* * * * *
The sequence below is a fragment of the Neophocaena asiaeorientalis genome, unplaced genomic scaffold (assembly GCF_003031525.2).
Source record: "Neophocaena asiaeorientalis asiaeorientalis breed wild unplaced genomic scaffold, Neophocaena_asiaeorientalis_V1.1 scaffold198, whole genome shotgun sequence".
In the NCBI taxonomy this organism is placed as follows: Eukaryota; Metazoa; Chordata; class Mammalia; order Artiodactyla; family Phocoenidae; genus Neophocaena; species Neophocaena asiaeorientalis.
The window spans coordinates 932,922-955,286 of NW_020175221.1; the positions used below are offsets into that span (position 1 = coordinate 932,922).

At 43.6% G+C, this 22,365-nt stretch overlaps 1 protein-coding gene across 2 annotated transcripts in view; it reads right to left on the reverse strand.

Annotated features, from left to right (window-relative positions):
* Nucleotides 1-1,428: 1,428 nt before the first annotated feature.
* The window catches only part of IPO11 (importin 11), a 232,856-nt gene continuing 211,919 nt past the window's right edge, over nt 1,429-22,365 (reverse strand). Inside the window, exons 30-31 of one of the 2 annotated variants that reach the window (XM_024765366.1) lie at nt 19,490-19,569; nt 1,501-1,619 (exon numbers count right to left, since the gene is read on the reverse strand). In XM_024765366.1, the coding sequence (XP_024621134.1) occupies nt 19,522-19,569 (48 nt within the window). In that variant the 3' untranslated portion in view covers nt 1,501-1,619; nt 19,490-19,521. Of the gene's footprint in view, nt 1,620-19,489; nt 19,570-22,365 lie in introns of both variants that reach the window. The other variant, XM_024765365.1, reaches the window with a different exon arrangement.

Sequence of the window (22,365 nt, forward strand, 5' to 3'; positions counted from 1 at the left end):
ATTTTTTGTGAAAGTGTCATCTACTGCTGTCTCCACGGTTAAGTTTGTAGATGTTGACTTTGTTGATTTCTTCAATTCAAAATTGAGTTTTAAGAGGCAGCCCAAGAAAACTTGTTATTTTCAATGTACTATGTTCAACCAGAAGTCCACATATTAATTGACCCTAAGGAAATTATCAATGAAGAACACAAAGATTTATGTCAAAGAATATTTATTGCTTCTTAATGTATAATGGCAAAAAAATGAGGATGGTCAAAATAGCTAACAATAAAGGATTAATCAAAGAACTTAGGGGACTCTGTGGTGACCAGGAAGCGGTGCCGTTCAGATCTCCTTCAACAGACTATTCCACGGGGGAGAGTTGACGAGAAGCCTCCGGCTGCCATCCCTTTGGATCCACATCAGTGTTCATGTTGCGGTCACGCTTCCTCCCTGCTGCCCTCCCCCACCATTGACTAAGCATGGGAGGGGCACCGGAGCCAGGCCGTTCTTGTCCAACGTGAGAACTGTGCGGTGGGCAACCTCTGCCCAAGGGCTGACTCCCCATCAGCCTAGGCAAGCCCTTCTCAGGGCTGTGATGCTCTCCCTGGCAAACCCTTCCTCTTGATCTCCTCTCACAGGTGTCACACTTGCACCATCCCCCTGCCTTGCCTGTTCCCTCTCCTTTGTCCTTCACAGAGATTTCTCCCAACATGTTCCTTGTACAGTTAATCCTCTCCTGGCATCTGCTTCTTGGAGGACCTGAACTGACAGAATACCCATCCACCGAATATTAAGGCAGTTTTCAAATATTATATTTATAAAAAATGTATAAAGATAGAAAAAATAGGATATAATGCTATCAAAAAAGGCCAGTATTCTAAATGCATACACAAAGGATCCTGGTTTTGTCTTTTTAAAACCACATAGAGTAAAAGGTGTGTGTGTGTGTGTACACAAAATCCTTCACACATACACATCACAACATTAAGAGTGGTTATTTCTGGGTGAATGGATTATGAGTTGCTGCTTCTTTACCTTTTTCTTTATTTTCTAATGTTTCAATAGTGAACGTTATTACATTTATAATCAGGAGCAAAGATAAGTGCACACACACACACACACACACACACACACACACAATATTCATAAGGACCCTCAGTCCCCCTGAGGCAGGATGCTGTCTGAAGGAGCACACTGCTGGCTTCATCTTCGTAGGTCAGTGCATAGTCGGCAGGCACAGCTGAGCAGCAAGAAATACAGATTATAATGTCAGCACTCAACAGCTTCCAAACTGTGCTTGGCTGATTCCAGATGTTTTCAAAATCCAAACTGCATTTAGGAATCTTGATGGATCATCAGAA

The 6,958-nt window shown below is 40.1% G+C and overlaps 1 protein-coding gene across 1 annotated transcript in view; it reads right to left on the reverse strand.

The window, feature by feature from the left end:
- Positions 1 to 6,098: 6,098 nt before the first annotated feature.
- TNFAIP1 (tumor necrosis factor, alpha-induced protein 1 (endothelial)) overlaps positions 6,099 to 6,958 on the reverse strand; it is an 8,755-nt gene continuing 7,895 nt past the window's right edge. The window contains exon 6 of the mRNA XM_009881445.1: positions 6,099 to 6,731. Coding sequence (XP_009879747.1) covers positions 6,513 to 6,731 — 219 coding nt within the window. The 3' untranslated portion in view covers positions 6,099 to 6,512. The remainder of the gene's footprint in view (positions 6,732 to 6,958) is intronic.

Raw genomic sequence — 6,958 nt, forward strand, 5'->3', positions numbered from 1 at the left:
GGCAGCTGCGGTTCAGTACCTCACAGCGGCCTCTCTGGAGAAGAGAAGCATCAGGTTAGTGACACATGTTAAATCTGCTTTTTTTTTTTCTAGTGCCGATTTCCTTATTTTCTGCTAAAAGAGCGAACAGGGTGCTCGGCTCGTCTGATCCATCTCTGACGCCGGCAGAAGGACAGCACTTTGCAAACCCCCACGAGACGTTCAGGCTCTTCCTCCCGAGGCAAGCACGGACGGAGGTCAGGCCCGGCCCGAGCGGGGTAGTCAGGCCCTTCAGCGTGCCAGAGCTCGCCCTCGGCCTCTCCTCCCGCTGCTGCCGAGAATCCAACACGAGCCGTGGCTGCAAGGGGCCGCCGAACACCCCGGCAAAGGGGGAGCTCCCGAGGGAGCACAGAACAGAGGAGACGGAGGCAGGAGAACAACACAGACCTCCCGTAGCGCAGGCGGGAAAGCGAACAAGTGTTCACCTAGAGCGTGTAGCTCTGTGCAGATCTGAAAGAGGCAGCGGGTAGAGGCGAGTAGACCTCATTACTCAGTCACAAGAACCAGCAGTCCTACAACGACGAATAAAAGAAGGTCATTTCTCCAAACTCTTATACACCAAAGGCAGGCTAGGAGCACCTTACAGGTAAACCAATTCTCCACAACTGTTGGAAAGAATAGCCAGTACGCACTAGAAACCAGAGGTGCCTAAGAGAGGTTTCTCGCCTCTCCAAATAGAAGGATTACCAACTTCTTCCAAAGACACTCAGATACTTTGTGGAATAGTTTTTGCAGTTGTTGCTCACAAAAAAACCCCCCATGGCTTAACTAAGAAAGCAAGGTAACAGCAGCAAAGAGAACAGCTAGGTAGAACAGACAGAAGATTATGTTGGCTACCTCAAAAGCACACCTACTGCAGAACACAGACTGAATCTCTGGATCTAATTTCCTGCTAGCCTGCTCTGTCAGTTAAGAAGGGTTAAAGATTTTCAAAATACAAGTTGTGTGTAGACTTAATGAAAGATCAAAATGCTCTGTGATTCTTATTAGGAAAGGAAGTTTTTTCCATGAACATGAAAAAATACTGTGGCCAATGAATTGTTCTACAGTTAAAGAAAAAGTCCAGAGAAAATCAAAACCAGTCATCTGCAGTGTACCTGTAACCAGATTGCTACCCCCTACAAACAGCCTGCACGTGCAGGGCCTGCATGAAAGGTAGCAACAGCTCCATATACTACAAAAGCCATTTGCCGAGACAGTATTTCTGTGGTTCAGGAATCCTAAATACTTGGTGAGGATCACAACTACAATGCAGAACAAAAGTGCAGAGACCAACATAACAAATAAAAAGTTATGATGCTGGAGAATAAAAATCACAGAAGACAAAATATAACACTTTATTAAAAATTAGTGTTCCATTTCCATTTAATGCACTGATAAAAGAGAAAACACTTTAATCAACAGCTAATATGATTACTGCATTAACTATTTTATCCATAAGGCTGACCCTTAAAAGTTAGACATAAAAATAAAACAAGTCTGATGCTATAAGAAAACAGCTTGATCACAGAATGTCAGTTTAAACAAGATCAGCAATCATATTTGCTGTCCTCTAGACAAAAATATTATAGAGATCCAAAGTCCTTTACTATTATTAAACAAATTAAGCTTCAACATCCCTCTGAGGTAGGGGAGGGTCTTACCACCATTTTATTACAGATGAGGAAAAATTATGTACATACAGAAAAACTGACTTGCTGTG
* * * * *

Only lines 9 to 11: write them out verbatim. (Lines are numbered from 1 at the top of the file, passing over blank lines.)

Sequence of the window (22,365 nt, forward strand, 5' to 3'; positions counted from 1 at the left end):
ATTTTTTGTGAAAGTGTCATCTACTGCTGTCTCCACGGTTAAGTTTGTAGATGTTGACTTTGTTGATTTCTTCAATTCAAAATTGAGTTTTAAGAGGCAGCCCAAGAAAACTTGTTATTTTCAATGTACTATGTTCAACCAGAAGTCCACATATTAATTGACCCTAAGGAAATTATCAATGAAGAACACAAAGATTTATGTCAAAGAATATTTATTGCTTCTTAATGTATAATGGCAAAAAAATGAGGATGGTCAAAATAGCTAACAATAAAGGATTAATCAAAGAACTTAGGGGACTCTGTGGTGACCAGGAAGCGGTGCCGTTCAGATCTCCTTCAACAGACTATTCCACGGGGGAGAGTTGACGAGAAGCCTCCGGCTGCCATCCCTTTGGATCCACATCAGTGTTCATGTTGCGGTCACGCTTCCTCCCTGCTGCCCTCCCCCACCATTGACTAAGCATGGGAGGGGCACCGGAGCCAGGCCGTTCTTGTCCAACGTGAGAACTGTGCGGTGGGCAACCTCTGCCCAAGGGCTGACTCCCCATCAGCCTAGGCAAGCCCTTCTCAGGGCTGTGATGCTCTCCCTGGCAAACCCTTCCTCTTGATCTCCTCTCACAGGTGTCACACTTGCACCATCCCCCTGCCTTGCCTGTTCCCTCTCCTTTGTCCTTCACAGAGATTTCTCCCAACATGTTCCTTGTACAGTTAATCCTCTCCTGGCATCTGCTTCTTGGAGGACCTGAACTGACAGAATACCCATCCACCGAATATTAAGGCAGTTTTCAAATATTATATTTATAAAAAATGTATAAAGATAGAAAAAATAGGATATAATGCTATCAAAAAAGGCCAGTATTCTAAATGCATACACAAAGGATCCTGGTTTTGTCTTTTTAAAACCACATAGAGTAAAAGGTGTGTGTGTGTGTGTACACAAAATCCTTCACACATACACATCACAACATTAAGAGTGGTTATTTCTGGGTGAATGGATTATGAGTTGCTGCTTCTTTACCTTTTTCTTTATTTTCTAATGTTTCAATAGTGAACGTTATTACATTTATAATCAGGAGCAAAGATAAGTGCACACACACACACACACACACACACACACACACAATATTCATAAGGACCCTCAGTCCCCCTGAGGCAGGATGCTGTCTGAAGGAGCACACTGCTGGCTTCATCTTCGTAGGTCAGTGCATAGTCGGCAGGCACAGCTGAGCAGCAAGAAATACAGATTATAATGTCAGCACTCAACAGCTTCCAAACTGTGCTTGGCTGATTCCAGATGTTTTCAAAATCCAAACTGCATTTAGGAATCTTGATGGATCATCAGAA

The 6,958-nt window shown below is 40.1% G+C and overlaps 1 protein-coding gene across 1 annotated transcript in view; it reads right to left on the reverse strand.